The roles of economy as we know them now are slowly shifting. Ultimately the power of being co-creator (formerly known as the "customer") will have much lager effect than most of us are willing to anticipate now.
Networks are a powerful abstraction with applicability to a variety of scientific fields. Models explaining their morphology and growth processes permit a wide range of phenomena to be more systematically analysed and understood. At the same time, creating such models is often challenging and requires insights that may be counter-intuitive. Yet there currently exists no general method to arrive at better models. We have developed an approach to automatically detect realistic decentralised network growth models from empirical data, employing a machine learning technique inspired by natural selection and defining a unified formalism to describe such models as computer programs. As the proposed method is completely general and does not assume any pre-existing models, it can be applied “out of the box” to any given network. To validate our approach empirically, we systematically rediscover pre-defined growth laws underlying several canonical network generation models and credible laws for diverse real-world networks. We were able to find programs that are simple enough to lead to an actual understanding of the mechanisms proposed, namely for a simple brain and a social network.Symbolic regression of generative network models • Telmo Menezes & Camille RothScientific Reports 4, Article number: 6284 http://dx.doi.org/10.1038/srep06284See Also: https://github.com/telmomenezes/synthetic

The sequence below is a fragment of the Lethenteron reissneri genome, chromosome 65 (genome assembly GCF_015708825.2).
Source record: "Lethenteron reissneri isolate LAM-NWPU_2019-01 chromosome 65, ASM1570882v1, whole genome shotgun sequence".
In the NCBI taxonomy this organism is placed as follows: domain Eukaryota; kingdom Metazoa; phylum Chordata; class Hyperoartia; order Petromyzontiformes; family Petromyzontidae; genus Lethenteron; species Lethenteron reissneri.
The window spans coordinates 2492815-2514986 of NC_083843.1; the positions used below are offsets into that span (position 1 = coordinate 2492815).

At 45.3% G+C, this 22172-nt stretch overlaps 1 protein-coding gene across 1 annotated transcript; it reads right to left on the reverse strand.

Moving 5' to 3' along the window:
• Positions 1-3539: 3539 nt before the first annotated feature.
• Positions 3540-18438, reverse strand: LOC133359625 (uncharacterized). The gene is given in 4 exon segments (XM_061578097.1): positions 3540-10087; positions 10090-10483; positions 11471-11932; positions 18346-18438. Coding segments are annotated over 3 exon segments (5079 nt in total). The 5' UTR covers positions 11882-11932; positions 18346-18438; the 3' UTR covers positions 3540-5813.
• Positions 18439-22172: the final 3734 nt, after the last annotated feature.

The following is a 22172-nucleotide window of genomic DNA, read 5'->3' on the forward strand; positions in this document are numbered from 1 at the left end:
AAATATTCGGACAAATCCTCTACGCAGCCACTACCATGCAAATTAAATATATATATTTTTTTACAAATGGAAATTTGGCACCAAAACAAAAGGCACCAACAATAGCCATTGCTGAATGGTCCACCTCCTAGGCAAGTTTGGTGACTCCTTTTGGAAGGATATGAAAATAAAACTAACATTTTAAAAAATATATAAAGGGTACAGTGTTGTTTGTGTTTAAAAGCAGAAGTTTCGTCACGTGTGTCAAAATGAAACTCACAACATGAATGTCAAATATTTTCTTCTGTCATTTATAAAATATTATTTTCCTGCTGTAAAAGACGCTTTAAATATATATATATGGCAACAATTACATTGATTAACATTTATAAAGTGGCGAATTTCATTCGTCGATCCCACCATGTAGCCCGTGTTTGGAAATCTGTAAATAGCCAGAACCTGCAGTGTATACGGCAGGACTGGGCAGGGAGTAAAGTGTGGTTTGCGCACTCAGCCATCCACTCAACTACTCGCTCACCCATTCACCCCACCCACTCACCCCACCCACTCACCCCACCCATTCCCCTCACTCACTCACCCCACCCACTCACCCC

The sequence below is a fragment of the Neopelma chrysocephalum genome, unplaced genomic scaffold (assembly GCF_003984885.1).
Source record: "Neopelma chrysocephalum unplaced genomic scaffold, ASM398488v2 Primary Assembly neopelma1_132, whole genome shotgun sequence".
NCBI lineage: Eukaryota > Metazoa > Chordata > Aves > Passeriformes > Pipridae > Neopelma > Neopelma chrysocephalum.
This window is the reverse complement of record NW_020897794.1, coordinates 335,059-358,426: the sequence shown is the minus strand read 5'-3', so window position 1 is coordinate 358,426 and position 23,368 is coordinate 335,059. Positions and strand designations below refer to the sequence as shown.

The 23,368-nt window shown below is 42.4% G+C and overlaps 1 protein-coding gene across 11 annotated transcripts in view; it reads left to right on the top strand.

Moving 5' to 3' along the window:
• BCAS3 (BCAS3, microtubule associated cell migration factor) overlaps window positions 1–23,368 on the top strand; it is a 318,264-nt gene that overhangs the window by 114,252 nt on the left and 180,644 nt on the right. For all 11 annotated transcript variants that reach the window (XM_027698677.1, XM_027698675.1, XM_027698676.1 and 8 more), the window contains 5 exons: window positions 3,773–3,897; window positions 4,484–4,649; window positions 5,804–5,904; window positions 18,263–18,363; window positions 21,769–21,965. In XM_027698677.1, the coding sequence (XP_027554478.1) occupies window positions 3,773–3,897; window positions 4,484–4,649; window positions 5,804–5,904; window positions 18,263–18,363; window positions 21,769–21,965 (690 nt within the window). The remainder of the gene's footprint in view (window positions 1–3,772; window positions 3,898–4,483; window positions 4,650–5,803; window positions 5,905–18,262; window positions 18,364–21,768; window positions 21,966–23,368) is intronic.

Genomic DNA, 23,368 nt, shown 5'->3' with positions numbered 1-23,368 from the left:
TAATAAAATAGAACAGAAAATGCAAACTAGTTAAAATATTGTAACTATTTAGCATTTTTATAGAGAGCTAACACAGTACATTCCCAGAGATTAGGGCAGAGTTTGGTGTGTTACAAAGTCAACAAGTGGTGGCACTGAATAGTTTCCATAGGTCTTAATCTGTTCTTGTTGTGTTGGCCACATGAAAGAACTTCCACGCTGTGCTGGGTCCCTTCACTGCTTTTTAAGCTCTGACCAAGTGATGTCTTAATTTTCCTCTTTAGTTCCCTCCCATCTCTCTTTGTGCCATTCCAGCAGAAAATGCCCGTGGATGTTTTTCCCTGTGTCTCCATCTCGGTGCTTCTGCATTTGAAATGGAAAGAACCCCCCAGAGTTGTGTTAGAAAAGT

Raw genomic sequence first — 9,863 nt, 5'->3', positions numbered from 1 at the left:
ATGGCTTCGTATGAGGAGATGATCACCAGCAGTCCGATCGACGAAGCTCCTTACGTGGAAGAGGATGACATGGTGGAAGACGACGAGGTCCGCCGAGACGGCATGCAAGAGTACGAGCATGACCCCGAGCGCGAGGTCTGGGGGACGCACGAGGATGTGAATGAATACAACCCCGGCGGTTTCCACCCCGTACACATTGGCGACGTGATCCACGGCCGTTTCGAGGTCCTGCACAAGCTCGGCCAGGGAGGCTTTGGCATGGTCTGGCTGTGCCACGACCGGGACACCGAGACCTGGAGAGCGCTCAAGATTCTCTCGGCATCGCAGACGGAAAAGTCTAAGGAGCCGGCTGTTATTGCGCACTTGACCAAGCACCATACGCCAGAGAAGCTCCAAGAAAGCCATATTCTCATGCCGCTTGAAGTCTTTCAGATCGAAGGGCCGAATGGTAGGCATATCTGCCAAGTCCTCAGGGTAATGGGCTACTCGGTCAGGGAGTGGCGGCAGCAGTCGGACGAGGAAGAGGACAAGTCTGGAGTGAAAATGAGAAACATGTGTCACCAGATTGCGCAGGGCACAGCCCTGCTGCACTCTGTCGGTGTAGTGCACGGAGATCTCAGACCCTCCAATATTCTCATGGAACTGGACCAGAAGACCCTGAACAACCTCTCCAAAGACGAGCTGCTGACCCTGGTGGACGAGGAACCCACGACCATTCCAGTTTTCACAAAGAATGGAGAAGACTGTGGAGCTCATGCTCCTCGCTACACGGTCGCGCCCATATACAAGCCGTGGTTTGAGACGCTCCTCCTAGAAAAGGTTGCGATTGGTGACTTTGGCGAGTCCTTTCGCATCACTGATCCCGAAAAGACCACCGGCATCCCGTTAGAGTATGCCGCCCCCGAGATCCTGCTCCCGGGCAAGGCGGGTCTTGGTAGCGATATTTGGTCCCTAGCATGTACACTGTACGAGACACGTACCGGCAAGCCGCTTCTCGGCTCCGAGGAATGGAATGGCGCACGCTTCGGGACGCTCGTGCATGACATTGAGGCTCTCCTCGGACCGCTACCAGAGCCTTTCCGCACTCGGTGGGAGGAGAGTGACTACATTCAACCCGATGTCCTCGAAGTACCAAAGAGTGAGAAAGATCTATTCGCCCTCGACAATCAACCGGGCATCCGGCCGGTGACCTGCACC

Via Complexity Digest